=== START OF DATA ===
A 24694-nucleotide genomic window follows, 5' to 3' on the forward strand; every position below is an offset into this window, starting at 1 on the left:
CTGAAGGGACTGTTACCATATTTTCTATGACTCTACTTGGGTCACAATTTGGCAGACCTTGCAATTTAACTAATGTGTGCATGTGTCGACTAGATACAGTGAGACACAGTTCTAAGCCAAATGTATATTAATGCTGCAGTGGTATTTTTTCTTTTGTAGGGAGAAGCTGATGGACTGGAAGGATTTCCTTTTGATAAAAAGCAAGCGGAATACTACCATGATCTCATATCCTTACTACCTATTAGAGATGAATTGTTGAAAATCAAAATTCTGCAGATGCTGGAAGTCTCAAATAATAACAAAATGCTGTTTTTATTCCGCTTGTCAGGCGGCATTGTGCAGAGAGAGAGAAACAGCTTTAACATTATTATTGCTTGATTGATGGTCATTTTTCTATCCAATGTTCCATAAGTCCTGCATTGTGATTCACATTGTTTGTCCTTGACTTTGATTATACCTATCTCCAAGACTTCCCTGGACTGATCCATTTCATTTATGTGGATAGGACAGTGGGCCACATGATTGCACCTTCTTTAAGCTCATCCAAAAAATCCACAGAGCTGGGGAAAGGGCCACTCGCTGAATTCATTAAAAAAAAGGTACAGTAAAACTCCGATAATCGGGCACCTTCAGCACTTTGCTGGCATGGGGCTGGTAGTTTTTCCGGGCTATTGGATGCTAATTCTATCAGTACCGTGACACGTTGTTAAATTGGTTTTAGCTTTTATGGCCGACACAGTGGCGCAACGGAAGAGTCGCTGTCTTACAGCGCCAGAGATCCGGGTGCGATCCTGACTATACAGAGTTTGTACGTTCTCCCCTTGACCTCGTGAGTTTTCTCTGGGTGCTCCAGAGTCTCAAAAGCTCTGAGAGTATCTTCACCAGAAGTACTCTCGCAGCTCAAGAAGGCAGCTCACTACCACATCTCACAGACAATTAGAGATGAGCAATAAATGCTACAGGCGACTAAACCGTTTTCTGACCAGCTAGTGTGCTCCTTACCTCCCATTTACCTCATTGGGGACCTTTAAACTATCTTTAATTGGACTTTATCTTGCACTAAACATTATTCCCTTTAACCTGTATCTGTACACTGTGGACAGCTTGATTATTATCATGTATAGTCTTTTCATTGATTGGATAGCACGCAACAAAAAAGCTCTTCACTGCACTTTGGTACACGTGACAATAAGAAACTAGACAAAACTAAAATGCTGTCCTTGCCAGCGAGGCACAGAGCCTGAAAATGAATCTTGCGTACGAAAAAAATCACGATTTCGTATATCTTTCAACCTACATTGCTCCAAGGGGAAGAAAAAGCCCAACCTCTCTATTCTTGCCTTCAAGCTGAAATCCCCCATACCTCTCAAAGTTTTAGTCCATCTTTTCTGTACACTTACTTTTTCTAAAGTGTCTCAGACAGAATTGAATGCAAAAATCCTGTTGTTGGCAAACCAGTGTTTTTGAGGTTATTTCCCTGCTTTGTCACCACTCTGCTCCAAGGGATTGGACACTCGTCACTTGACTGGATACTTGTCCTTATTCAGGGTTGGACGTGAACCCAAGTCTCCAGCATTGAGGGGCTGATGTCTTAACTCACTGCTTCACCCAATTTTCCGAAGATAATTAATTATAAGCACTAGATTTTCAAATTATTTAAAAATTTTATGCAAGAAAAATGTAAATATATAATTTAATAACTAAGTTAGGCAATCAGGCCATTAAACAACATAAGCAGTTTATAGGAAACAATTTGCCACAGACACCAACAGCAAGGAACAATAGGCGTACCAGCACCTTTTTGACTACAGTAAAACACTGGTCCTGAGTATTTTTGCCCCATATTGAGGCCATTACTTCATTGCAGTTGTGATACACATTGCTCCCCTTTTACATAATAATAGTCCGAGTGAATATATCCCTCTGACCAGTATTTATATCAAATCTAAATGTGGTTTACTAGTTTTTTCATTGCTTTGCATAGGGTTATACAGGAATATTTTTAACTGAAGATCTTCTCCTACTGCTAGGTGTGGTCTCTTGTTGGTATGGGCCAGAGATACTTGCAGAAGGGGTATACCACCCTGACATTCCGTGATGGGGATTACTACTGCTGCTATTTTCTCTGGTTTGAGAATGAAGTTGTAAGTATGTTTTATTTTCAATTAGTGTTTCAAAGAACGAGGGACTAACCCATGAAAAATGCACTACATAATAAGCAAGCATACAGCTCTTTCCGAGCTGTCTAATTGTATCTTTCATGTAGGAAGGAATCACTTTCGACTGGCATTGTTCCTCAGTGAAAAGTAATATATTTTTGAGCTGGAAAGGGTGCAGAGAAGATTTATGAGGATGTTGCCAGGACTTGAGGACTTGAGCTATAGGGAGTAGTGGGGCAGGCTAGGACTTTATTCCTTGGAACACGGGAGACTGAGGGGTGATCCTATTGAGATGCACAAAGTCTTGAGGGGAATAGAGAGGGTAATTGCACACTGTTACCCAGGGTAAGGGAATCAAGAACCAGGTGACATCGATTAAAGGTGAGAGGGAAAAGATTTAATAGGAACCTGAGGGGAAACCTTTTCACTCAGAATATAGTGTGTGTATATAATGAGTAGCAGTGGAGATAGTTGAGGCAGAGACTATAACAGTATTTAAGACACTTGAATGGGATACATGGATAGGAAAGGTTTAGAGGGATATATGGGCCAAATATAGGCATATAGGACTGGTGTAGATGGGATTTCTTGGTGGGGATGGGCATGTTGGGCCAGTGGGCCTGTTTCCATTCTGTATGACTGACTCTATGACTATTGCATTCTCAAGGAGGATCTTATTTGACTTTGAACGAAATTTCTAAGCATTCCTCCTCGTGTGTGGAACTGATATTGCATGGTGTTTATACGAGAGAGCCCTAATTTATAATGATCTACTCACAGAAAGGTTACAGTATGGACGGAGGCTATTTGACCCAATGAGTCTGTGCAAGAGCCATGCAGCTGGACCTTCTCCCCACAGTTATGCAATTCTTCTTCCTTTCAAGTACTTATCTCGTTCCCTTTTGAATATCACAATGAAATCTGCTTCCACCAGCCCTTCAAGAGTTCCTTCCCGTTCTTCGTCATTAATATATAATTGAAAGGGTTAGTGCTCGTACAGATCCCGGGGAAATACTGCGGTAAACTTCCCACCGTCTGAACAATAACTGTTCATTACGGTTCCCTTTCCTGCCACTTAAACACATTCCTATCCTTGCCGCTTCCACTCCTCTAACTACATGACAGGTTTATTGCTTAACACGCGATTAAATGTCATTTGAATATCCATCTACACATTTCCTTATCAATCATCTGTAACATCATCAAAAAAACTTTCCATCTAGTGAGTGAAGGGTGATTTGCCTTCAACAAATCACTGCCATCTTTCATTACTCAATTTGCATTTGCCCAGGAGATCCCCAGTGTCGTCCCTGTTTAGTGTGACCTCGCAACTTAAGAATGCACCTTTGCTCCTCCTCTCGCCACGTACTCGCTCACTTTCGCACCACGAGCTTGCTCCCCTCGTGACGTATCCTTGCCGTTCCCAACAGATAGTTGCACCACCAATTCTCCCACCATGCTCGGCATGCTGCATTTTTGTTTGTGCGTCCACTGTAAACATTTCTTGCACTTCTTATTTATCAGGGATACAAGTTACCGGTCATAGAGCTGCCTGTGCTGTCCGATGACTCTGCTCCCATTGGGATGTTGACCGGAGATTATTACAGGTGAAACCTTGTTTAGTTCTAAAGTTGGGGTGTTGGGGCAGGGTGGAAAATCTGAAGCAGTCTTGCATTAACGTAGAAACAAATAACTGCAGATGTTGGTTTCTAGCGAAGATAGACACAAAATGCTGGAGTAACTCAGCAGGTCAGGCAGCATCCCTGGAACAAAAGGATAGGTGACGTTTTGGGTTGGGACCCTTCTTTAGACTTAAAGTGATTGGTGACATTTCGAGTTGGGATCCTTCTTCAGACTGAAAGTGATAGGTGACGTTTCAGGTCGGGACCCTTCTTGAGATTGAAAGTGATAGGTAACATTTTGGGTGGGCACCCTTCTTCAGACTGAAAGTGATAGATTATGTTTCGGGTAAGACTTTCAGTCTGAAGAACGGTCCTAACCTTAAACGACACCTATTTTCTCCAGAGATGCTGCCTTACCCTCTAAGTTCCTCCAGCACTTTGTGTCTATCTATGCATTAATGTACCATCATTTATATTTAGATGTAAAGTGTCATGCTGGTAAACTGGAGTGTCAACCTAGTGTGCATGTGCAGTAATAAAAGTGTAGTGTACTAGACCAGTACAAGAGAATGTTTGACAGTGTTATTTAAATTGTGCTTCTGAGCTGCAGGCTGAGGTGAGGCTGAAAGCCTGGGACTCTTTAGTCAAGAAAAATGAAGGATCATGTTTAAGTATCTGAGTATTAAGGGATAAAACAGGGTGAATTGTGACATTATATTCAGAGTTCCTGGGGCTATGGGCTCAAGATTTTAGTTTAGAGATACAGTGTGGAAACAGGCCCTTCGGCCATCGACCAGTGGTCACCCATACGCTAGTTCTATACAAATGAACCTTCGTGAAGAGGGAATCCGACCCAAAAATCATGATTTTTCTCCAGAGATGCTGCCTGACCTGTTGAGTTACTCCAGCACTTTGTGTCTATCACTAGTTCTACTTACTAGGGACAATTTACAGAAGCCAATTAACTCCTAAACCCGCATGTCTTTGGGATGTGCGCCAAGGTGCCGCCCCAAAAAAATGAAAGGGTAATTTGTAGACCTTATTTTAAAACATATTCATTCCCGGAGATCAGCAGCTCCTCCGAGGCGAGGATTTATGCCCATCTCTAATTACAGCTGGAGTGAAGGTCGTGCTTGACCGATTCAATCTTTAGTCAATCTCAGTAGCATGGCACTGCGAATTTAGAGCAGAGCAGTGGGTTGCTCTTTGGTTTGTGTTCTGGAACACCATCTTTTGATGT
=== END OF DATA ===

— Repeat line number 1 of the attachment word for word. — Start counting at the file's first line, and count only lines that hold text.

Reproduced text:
A 24694-nucleotide genomic window follows, 5' to 3' on the forward strand; every position below is an offset into this window, starting at 1 on the left: